• Post Reply Bookmark Topic Watch Topic
  • New Topic
permaculture forums growies critters building homesteading energy monies living kitchen purity ungarbage community wilderness fiber arts art permaculture artisans regional education experiences global resources the cider press projects digital market permies.com all forums
this forum made possible by our volunteer staff, including ...
master stewards:
  • Nicole Alderman
  • raven ranson
stewards:
  • paul wheaton
  • Jocelyn Campbell
  • Julia Winter
garden masters:
  • Anne Miller
  • Pearl Sutton
  • thomas rubino
  • Bill Crim
  • Kim Goodwin
  • Joylynn Hardesty
gardeners:
  • Amit Enventres
  • Mike Jay
  • Dan Boone

Modularity in Design and ROI for Farmers  RSS feed

 
Posts: 75
Location: Sandy Mush, NC
  • Mark post as helpful
  • send pies
  • Quote
  • Report post to moderator
Hi Grant, I was just thinking a bit about design approaches and the importance of modularity-- a crucial concept for farm resiliency, as well as quality permaculture design.

First, my take on it-- Modular systems often lead to intuitive stacking of functions and the versatility that allows for low-impact farm management (rotational grazing systems being a prime example). One shortcoming to modular design is the initial high investment cost. For example, using 16' hog panels for a permanent perimeter fence increases the fencing cost by 2-300% that of field fencing. But the advantages far out-weigh the cost in many situations. Panel fencing allows for a fluid relationship to the land, since any panel can become a gate at any time and the fence can be more easily rerouted or removed (e.g., replaced after time by a mature hedgerow fenceline). It also creates a more resilient design, since any damage to one panel (fallen tree, etc) can easily be repaired without damaging the whole fence. Another great example would be the gravity feeding of stacked pond terraces and swales on a hillside for water storage. The initial outlay is far more expensive than a standard drainage ditch, but the benefits are huge.

I am interested in the theme and what other good modular approaches are out there, as well as learning useful strategies for grant proposals that can account for the future ROI of unorthodox management strategies that often have relatively little precedent in my area and that require a larger investment than what the USDA/FSA/NRCS are used to.

Thanks!
 
Posts: 219
Location: Iowa City, Iowa Zone 5
20
  • Mark post as helpful
  • send pies
  • Quote
  • Report post to moderator
GREAT QUESTION!

We could talk for days, so let's tackle a module! [FENCING]

...Keep in mind I would normally charge $225/hr 4hr minimum for this sort of consulting! (I'm about to earn you $20,000+)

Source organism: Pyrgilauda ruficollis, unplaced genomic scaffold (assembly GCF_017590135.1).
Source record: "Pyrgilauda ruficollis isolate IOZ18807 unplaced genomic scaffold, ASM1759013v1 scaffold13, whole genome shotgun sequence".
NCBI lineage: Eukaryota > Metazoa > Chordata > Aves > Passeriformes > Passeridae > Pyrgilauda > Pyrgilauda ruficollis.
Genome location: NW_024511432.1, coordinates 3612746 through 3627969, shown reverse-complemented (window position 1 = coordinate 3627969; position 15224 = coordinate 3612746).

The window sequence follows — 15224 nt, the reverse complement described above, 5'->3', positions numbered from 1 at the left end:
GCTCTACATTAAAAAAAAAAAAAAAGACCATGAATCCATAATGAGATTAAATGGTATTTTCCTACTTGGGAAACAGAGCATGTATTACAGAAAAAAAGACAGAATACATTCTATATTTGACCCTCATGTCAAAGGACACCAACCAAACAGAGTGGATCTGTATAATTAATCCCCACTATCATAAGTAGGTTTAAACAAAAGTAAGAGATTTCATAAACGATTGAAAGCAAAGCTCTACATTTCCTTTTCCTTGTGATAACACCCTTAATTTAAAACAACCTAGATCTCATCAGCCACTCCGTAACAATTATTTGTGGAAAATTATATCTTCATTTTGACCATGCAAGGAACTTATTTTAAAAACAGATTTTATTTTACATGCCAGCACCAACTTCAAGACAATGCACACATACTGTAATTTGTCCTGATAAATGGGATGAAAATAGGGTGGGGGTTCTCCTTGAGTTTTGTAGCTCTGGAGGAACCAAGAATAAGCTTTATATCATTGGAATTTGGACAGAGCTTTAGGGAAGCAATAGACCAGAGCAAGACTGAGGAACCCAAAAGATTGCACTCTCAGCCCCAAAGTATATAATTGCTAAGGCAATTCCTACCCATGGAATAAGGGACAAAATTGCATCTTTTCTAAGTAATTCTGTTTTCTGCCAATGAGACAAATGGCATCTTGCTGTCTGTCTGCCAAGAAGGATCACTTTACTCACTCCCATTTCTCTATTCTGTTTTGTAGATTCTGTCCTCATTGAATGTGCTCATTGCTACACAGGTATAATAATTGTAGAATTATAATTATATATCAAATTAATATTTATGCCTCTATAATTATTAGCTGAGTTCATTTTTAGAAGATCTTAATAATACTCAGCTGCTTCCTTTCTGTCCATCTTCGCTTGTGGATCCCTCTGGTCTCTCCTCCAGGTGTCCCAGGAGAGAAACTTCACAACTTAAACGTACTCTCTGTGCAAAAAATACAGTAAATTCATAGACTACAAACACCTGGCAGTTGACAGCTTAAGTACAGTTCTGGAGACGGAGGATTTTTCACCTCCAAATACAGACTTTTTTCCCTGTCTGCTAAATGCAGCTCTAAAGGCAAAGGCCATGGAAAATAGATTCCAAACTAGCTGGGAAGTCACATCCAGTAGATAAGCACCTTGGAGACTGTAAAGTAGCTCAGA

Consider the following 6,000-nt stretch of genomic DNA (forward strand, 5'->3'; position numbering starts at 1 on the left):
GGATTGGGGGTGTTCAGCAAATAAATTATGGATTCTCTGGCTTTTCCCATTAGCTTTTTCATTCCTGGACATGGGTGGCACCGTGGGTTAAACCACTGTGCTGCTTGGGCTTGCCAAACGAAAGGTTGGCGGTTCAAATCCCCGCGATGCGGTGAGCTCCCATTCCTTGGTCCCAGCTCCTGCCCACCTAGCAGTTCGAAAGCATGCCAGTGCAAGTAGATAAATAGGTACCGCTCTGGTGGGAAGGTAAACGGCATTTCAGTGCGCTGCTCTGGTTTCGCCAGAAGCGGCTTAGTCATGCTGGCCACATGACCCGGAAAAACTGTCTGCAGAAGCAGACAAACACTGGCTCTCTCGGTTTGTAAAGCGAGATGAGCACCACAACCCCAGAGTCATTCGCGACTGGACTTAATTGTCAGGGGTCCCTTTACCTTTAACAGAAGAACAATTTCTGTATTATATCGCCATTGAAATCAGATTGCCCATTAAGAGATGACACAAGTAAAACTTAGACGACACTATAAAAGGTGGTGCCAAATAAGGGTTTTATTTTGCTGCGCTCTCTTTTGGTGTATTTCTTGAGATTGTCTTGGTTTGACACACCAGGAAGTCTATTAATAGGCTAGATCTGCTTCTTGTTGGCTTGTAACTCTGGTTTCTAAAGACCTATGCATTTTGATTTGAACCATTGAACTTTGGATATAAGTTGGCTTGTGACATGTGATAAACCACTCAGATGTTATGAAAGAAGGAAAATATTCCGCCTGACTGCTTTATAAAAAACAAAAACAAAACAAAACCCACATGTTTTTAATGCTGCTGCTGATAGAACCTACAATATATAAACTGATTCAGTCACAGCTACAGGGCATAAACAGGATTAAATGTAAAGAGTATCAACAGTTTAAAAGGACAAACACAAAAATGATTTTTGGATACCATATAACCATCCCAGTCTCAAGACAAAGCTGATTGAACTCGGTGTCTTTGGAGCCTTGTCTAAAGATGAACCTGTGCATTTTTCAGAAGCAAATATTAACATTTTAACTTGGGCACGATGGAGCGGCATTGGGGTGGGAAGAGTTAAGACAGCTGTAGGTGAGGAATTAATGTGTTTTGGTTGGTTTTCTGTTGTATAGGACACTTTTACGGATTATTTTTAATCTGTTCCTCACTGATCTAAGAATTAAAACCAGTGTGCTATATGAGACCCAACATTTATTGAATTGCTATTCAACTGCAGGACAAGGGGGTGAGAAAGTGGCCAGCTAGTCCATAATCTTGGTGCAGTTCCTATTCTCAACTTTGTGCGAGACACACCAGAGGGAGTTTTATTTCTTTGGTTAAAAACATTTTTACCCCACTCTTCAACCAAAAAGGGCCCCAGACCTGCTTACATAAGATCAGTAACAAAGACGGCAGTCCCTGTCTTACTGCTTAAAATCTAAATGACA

1) get on the FREE MONEY FOR FARMERS list, I'll share more resources as time allows:

Let's get started!

We'll start with EQIP as a source of grants to accomplish your goals.

Scenario: 2014 North Carolina, 40 acre farm
Assumption: You qualify as an HU beginning farmer (Historically Underserved - have filed less than 10 years of Schedule F - farm taxes)

Perimeter Fence
option 1: Practice 382 Electric exclusion fence. 5,280 lineal feet (one mile) PAYS $1.98/ft ($2.33 if mountain site) total grant funds: $10,454 ($12,302 if mountainous)

option 2: Practice 382 Confinement fence (panelized or taller for deer). 5,280 lineal feet (one mile) PAYS $4.75/ft total grant funds: $25,080

I would then use one of several options to plant a multifunctional windbreak/hedgrow/living fence directly inside of your new perimeter fence (also using a grant program). As the fence inevitably decays, your new modular hedge apple/black locust/conifer fence is growing up. You may ley a hedge/pollard for new posts/ or (my pick - lash electric to living trunks). Needless to say, another $5k for planting trees is available for this theoretical site. - I've got to keep up with all the questions though!

It's important to approach NRCS folks with respect and a clear plan for conservation. I'd also encourage hiring a pollinator Conservation Activity Plan

Join the list
 
Daniel Bowman
Posts: 75
Location: Sandy Mush, NC
  • Mark post as helpful
  • send pies
  • Quote
  • Report post to moderator
Hi Grant, great to be talking to you, I am definitely signed up on the list and have been talking to my NRCS guy about EQIP and other incentives. Thanks for being such a great resource!
 
Posts: 180
Location: Missouri/Iowa border
1
  • Mark post as helpful
  • send pies
  • Quote
  • Report post to moderator
Wow! Please elaborate a little more. I'd love to see you cover another module to get this clear in my head.
 
Grant Schultz
Posts: 219
Location: Iowa City, Iowa Zone 5
20
  • Mark post as helpful
  • send pies
  • Quote
  • Report post to moderator

Nicholas Covey wrote:Wow! Please elaborate a little more. I'd love to see you cover another module to get this clear in my head.



You'll have to get on the list.
 
Nicholas Covey
Posts: 180
Location: Missouri/Iowa border
1
  • Mark post as helpful
  • send pies
  • Quote
  • Report post to moderator
I'm on it. Consequently I am not terribly far from your location, so I might be interested in taking one of your workshops in the future.
 
Grant Schultz
Posts: 219
Location: Iowa City, Iowa Zone 5
20
  • Mark post as helpful
  • send pies
  • Quote
  • Report post to moderator

Nicholas Covey wrote:I'm on it. Consequently I am not terribly far from your location, so I might be interested in taking one of your workshops in the future.



Look forward to meeting you soon Nicholas, there will be a lot of like minds at the Advanced Farm & Homestead Design Workshop!
 
permaculture is giving a gift to your future self. After reading this tiny ad:
Rocket Oven plan download
https://permies.com/t/rocket-oven-plans
  • Post Reply Bookmark Topic Watch Topic
  • New Topic
Boost this thread!